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Gastroenterology Medicine & Research

Cyclical Vomiting Syndrome in Children

Rimjhim Shrivastava*

Pediatric Gastroenterologist and Hepatologist, India

*Corresponding author: Dr. Rimjhim Shrivastava, Pediatric Gastroenterologist and Hepatologist,Ekta Institute of Child Health, New Shanti Nagar, Raipur, Chhattisgarh, India

Submission: December 18, 2017 ;Published: June 27, 2018

DOI: 10.31031/GMR.2018.01.000523

ISSN 2637-7632
Volume1 Issue5


Cyclic vomiting is considered a variant of migraine, first described by Gee in 1881[1]. Cyclic vomiting syndrome (CVS) is a disorder characterized by recurrent, discrete, self-limited episodes of vomiting and is defined by symptom-based criteria and the absence of positive laboratory, radiographic, and endoscopic testing [2]. The attacks of vomiting are interspersed with normal periods. The duration of vomiting episodes is from hours to days, with spontaneous resolution if left untreated. The episodic occurrence of emesis may be precipitated by stress and fatigue. The attacks begin in childhood and often wane in frequency with progression into young and middle adult life [3].The differential diagnoses include idiopathic CVS, gastrointestinal disorders, and extraintestinal disorders, including brain stem neoplasm, abdominal epilepsy, and metabolic disorders.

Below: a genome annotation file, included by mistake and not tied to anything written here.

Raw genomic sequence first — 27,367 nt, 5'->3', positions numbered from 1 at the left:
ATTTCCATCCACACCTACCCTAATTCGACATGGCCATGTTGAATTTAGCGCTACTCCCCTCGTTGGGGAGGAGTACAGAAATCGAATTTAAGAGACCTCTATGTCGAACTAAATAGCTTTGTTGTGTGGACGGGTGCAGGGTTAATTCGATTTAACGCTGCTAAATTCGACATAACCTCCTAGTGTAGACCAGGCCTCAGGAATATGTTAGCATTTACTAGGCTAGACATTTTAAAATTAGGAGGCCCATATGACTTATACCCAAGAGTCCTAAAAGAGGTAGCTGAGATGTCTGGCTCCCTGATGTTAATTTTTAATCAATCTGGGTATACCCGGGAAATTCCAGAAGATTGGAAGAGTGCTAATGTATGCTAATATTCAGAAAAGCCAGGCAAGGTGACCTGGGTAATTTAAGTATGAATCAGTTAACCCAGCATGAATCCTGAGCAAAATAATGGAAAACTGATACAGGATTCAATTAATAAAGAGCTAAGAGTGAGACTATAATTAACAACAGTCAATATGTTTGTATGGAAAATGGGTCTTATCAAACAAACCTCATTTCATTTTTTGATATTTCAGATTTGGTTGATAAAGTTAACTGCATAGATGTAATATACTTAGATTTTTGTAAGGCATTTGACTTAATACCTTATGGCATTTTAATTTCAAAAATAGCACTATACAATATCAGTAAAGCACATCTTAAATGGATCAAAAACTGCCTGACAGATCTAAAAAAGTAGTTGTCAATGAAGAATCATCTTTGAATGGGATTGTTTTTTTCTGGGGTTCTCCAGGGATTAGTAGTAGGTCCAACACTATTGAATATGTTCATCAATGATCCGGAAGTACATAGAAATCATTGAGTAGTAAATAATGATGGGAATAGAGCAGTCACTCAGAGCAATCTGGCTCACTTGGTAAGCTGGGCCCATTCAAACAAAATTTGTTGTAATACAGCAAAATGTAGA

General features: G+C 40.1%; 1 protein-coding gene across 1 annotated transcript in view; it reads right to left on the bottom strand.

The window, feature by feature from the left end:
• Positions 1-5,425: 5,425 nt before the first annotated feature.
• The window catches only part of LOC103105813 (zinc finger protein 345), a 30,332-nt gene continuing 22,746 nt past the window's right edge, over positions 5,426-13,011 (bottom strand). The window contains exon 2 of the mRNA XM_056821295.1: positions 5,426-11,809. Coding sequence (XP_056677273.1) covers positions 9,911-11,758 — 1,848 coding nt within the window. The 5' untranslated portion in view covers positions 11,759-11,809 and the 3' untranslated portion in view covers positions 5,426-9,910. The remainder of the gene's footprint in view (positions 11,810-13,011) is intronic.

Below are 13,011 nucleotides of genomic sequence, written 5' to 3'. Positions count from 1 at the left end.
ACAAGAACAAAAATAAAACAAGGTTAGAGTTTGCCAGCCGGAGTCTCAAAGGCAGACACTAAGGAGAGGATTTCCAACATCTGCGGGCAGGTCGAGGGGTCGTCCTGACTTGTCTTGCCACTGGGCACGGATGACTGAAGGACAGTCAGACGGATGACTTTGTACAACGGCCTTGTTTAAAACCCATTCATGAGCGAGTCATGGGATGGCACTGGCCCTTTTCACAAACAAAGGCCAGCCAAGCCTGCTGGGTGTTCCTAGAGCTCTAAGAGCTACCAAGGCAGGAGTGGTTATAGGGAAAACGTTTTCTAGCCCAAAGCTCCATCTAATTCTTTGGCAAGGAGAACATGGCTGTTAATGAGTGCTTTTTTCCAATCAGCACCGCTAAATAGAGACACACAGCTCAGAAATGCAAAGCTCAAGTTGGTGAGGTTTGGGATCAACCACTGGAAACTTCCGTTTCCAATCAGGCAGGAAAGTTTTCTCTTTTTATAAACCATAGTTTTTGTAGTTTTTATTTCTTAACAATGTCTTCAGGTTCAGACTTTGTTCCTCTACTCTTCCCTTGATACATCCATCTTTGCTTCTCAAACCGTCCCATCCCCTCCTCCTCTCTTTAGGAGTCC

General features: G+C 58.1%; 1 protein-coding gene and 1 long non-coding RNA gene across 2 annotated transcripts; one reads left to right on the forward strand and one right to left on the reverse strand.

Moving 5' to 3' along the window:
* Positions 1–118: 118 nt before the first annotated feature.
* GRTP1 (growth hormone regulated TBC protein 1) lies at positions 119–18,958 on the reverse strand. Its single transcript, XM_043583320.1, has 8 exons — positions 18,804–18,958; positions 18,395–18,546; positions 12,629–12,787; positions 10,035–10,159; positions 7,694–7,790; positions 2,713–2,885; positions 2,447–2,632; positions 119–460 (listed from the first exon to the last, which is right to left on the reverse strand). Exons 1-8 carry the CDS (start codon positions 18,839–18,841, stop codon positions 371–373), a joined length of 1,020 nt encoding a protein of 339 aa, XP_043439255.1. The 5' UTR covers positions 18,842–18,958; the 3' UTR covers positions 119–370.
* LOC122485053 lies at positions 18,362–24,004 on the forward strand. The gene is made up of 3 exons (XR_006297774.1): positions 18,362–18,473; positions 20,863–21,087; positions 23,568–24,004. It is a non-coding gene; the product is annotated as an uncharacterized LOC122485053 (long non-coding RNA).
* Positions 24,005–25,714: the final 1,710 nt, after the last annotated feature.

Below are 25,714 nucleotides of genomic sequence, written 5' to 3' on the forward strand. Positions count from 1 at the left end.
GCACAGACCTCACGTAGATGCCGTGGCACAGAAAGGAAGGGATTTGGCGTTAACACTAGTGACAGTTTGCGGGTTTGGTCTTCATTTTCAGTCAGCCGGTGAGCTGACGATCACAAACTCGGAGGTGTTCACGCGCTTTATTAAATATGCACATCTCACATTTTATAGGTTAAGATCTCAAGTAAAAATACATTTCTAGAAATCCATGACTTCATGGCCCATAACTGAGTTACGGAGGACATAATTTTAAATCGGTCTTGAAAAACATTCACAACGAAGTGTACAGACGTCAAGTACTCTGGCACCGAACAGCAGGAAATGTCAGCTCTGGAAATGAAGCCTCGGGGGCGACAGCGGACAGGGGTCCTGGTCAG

The etio-pathogenesis remain unknown but there appears to be a strong link between CVS and migraine, based upon similarities in symptoms, common coexistence of both conditions in the same individual, a high family prevalence of migraine in patients with CVS, and the effectiveness of antimigraine therapy [4]. Proposed mechanisms by which CVS occurs are based primarily on clinical observations of CVS and related conditions.